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Correspondence  |   June 2007
Evidence of Nerve Puncture during Ultrasound-guided Peripheral Nerve Blocks
Author Notes
  • University of Pittsburgh School of Medicine, Pittsburgh, Pennsylvania.
Article Information
Correspondence
Correspondence   |   June 2007
Evidence of Nerve Puncture during Ultrasound-guided Peripheral Nerve Blocks
Anesthesiology 6 2007, Vol.106, 1247. doi:10.1097/01.anes.0000265458.63787.5f
Anesthesiology 6 2007, Vol.106, 1247. doi:10.1097/01.anes.0000265458.63787.5f
In Reply:—
I appreciate the thoughtful comments about my article titled “Nerve Puncture and Apparent Intraneural Injection during Ultrasound-guided Axillary Block Does Not Invariably Result in Neurologic Injury.”1 My comments to the individual physicians are listed below.
Drs. Brull, Chan, McCartney, Perlas, and Xu report interesting results from their clinical work and pig studies. My own experience is that needle bevel type does make a great deal of difference in the incidence of neural injury during ultrasound-guided block. The B-bevel needle I commonly use is designed for nerve blocks and has a tip that is similar to the bevel on the Braun needle that Brull et al.  use. In contrast, I used an ordinary 22-gauge hypodermic needle for ultrasound-guided blocks in 25 patients. The incidence of nerve injury with motor weakness lasting 3–12 months in this group was 4 out of 25. The incidence of sensory injury lasting up to 3 months was 7 out of 1,324 using a B-bevel needle with ultrasound guidance. There were no motor or long-term sensory injuries in any of the patients in whom a B-bevel needle was used with ultrasound guidance.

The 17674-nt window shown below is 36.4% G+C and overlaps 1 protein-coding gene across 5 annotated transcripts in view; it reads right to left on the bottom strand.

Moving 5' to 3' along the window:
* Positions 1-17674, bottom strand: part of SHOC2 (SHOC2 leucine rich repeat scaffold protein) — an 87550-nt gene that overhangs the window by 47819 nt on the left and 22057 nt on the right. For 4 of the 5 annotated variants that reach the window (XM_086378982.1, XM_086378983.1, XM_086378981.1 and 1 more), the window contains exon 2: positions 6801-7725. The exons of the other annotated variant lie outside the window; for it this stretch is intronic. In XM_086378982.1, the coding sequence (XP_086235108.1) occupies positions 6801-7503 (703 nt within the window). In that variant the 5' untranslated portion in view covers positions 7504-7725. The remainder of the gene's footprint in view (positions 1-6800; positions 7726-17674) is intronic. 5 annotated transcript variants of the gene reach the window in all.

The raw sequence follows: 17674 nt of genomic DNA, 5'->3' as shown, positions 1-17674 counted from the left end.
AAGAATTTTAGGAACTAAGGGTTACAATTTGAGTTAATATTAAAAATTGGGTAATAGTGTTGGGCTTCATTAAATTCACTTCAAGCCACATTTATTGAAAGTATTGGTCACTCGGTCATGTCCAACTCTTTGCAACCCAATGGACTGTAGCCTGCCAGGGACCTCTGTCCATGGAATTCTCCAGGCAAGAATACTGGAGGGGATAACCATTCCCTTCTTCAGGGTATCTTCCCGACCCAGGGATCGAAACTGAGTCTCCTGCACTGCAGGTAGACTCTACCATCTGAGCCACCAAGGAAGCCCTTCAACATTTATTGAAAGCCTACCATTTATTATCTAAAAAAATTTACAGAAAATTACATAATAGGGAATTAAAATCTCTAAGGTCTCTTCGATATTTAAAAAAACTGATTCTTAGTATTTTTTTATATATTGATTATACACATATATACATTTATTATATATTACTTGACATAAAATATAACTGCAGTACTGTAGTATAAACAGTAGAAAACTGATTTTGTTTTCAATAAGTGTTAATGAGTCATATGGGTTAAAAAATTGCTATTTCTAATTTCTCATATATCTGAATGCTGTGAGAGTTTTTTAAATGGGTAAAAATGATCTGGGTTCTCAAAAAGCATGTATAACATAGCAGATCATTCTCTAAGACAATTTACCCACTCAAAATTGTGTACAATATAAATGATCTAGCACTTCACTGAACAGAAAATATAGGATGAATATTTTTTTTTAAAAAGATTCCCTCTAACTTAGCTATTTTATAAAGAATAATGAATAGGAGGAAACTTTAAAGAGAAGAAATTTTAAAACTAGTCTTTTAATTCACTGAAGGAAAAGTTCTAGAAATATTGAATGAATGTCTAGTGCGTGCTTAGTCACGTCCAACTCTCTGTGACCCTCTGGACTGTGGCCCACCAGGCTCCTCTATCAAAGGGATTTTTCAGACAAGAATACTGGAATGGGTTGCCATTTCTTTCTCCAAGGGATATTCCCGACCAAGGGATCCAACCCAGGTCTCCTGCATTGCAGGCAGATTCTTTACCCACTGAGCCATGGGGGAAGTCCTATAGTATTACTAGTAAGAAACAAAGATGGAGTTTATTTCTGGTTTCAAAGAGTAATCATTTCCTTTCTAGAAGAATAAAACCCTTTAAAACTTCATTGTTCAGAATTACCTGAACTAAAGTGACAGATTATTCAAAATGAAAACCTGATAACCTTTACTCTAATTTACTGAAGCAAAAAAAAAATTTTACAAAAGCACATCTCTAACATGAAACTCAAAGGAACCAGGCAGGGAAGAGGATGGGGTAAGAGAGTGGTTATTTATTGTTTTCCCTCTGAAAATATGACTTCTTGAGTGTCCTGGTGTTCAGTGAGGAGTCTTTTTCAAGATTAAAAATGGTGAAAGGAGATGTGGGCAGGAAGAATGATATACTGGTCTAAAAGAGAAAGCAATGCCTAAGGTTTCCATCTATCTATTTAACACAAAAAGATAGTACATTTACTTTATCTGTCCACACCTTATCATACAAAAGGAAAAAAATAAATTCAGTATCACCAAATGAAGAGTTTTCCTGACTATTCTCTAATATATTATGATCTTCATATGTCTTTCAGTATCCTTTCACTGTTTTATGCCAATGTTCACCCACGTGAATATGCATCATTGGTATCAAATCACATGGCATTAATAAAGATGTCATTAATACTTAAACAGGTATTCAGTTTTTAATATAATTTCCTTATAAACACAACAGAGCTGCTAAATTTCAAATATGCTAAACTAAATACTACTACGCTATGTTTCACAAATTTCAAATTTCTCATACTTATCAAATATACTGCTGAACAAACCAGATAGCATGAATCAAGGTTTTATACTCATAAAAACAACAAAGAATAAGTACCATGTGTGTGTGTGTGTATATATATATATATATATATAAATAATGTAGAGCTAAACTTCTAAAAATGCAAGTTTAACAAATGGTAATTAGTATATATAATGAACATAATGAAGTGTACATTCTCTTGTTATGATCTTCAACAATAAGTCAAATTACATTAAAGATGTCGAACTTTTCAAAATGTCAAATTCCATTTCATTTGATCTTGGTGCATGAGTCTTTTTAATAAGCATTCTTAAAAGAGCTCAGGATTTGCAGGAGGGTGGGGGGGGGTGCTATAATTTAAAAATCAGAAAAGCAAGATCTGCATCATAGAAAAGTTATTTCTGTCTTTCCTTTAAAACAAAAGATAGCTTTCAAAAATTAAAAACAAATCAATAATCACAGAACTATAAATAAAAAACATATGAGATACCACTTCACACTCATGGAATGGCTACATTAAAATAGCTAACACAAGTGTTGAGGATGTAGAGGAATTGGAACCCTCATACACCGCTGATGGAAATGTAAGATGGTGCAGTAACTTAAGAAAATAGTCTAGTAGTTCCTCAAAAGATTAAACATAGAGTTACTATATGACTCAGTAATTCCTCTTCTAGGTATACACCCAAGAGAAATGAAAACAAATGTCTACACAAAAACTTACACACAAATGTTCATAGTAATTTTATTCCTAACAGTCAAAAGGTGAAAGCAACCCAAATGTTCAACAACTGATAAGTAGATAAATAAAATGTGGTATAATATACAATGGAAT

Drs. Baciarello, Casati, and Fanelli have misinterpreted my comments. Small injectate volumes do not imply that the perineurium has not been violated. Selander’s study suggests that nerve stimulation may be safer than a paresthesia technique, but is without power to prove it. A commercially available device designed to measure pressures during nerve block would be very useful, especially if it were built into the nerve stimulation device that many practitioners prefer to use. Data to prove that such a device would prevent nerve injuries are not available. Use of devices that are not approved by the US Food and Drug Administration has its own perils.
Dr. Al-Nasser suggests that ultrasound should be used to avoid intraneural injection. This is certainly a safe and prudent practice. My own experience is that injections that surround the nerve but are outside the epineurium do not provide rapid reliable nerve block. At the Lindsay House Surgery Center (Rochester, NY), some individual surgeons perform 20 joint surgeries in a single day. The technique that Dr. Al-Nasser uses is not fast or reliable enough to keep up with this pace in my hands.
Drs. Ganesh and Cucchiaro: All blocks were performed with the tip and shaft of the needle in line with the transducer. In some cases, the needle and or transducer had to be manipulated to ensure visualization of the entire needle.
University of Pittsburgh School of Medicine, Pittsburgh, Pennsylvania.
Reference
Reference
Bigeleisen PE: Nerve puncture and apparent intraneural injector during ultrasound-guided axillary block does not invariably result in neurologic injury. Anesthesiology 2006; 105:779–83Bigeleisen, PE